Likud 30 – UTJ 6 – URP 6 – HaYamin HeHadash 6 – Shas 5 – Zehut 5 – Kulanu 4 – Yisrael Beitenu 4

How we got here: Instead of six there are now eight parties in the bloc. For the most part Netanyahu’s core base has remained in Likud and the rest of the bloc have rearranged themselves. Zehut’s support from center-left voters have replaced the voters from the right-religious bloc that have moved to Blue & White.

Why they could get more: If HaYamin HeHadash, Zehut, Kulanu & Yisrael Beitenu pick up undecided voters from Blue & White.

Why they could get less: If Kahlon and/or Liberman fall under the threshold.

Center-Left-Arab Bloc: 54

Blue & White 29 – Labor 9 – Hadash-Taal 7 – Meretz 5 – Raam Balad 4

How we got here: In 2015 there were four parties, but in 2019 there are now five parties that are ruling out joining a Netanyahu Government as part of their campaign. Blue & White has gained some votes from the right-religious bloc, although they have lost many of the soft right votes they had six weeks ago.

Why they could get more: If Center-left Zehut voters decide to move back to their bloc.

Why they could get less: If Raam-Balad falls under the threshold.

Panel Project HaMidgam conducted a poll of 858 people with a 3.4% margin of error that was broadcast by Channel 13 on April 5 2019.

Current Knesset seats in [brackets]

28 [29] Likud (Netanyahu)
28 [11] Blue & White (Gantz, Lapid, Yaalon & Ashkenazi)
11 [18] Labor (Gabbai)
07 [05] United Right List (Peretz, Smotrich & Ben Gvir)
06 [06] United Torah Judaism (Litzman)
06 [05] Hadash-Taal (Odeh & Tibi)
06 [03] Hayamin Hehadash (Bennett & Shaked)
06 [–-] Zehut (Feiglin)
05 [07] Shas (Deri)
05 [05] Meretz (Zandberg)
04 [10] Kulanu (Kahlon)
04 [08] Raam-Balad (Abbas)
04 [05] Yisrael Beitenu (Liberman)

Under 3.25% electoral threshold:

2.8% [01] Gesher (Orly Levy)

Under 1%

00 [01] Tzomet (Oren Hazan)
00 [–-] Magen (Gal Hirsch) and others

66 [66] Current Right-Religious Coalition+Y.B.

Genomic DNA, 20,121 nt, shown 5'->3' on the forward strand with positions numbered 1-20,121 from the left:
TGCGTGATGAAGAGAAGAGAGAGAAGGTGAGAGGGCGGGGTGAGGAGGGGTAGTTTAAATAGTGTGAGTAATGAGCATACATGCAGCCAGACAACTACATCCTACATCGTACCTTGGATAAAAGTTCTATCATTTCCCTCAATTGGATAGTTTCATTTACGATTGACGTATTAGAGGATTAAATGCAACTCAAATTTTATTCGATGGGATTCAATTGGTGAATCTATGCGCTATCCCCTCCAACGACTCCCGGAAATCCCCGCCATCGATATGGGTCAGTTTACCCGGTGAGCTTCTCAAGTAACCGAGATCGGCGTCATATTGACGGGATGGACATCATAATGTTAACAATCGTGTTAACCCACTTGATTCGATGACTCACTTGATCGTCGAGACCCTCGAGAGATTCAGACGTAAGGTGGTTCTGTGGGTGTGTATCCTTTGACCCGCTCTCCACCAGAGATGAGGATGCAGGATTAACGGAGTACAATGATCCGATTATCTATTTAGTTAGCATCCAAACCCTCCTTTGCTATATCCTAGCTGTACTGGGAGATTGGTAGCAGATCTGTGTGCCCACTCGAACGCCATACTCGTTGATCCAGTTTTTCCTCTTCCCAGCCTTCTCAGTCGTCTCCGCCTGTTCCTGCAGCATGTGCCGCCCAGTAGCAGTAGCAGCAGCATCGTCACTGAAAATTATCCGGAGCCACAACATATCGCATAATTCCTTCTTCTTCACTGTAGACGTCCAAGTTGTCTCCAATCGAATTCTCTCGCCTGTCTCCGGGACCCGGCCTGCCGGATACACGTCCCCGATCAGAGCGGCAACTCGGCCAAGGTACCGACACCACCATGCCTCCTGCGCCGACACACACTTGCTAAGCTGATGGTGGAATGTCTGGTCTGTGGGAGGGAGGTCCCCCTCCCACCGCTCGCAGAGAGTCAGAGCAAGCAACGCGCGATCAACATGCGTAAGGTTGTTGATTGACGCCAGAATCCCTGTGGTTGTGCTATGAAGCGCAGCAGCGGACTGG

54 [54] Current Center-Left-Arab Opposition-Y.B

Additional Questions:

Who is more suited to be Prime Minister?

46% Netanyahu, 37% Gantz, 17% Don’t know

Note: Below is link to the updated average. There was no change to the seat count that was posted yesterday.

https://knessetjeremy.com/2019/04/05/final-2019-knesset-jeremy-poll-of-polls-knesset-jeremys-weekly-average-the-israeli-poll-of-polls-blue-white-29-9-likud-28-3-labor-9-6-hadash-taal-7-1-utj-6-5-right-reli/

KnessetJeremy Schedule:

Friday Afternoon: I posted the last Weekly Average which you can find below. Today is the last day that public polls can be published or broadcast. Internal/private polling will continue until Election Day but it will be illegal for parties to post the results.

Saturday Night: I will post my final prediction based on my model that takes into account invalid votes, disqualified votes from parties that are not expected to pass 3.25% threshold, voter exchange/surplus agreements, and perhaps most importantly my momentum model to resolve issues regarding undecided voters.

Sunday: I will post my Phase 1 (Knesset Election) Prediction Analysis. 

Monday: I will post my Phase 2 (Nominations at President’s Residence) Prediction Analysis.

Tuesday Morning: Before Polls open I will post my Phase 3 (Confidence Vote in the Knesset) Prediction Analysis.

Tuesday – Election Day: No post activity during the voting from 7 AM-10 PM Israel time.

Tuesday Late Night: I will post exit polls and initial results through the night including analysis.

Wednesday: I will post the unofficial election results pending the double envelopes (soldiers, hospitals, diplomats, election staff, prisons, etc.).

Thursday: I will post the unofficial election results including the double envelopes.

April-May-June: I will cover the developments of Phase 2 & Phase 3 through the confidence vote of Israel’s new government which I predict will take place on the first week of June.

Note for Media: Please credit my work if you are going to use it. My time is limited, but I can provide exclusive quotes, and I still have a few windows of time available for TV appearances. Jeremy@KnessetJeremy.com

Knesset Jeremy’s Weekly Polling Average – The Israeli Poll of Polls

Current update: Saturday April 6 2019.

  • The original post went out Friday afternoon. This updated version includes the last poll which was aired on Friday night. There was no change to the seat count that was posted yesterday.
PlacePartyLeaderSeatsKnessetJeremy AVGChangeWeek 14 AVGCurrent
1stBlue & WhiteGantz3029.7-0.830.511
2ndLikudNetanyahu2928.3-0.428.729
3rdLaborGabbai109.70.69.118
4thHadash-TaalOdeh87-0.27.26
5thUnited Torah JudaismLitzman76.5-0.16.66
6thUnited Right ListPeretz76.106.15
7thHaYamin HeHadashBennett65.7-0.25.93
8thMeretzZandberg65.60.55.15
9thShasDeri65.3-0.15.47
10thZehutFeiglin65.30.25.10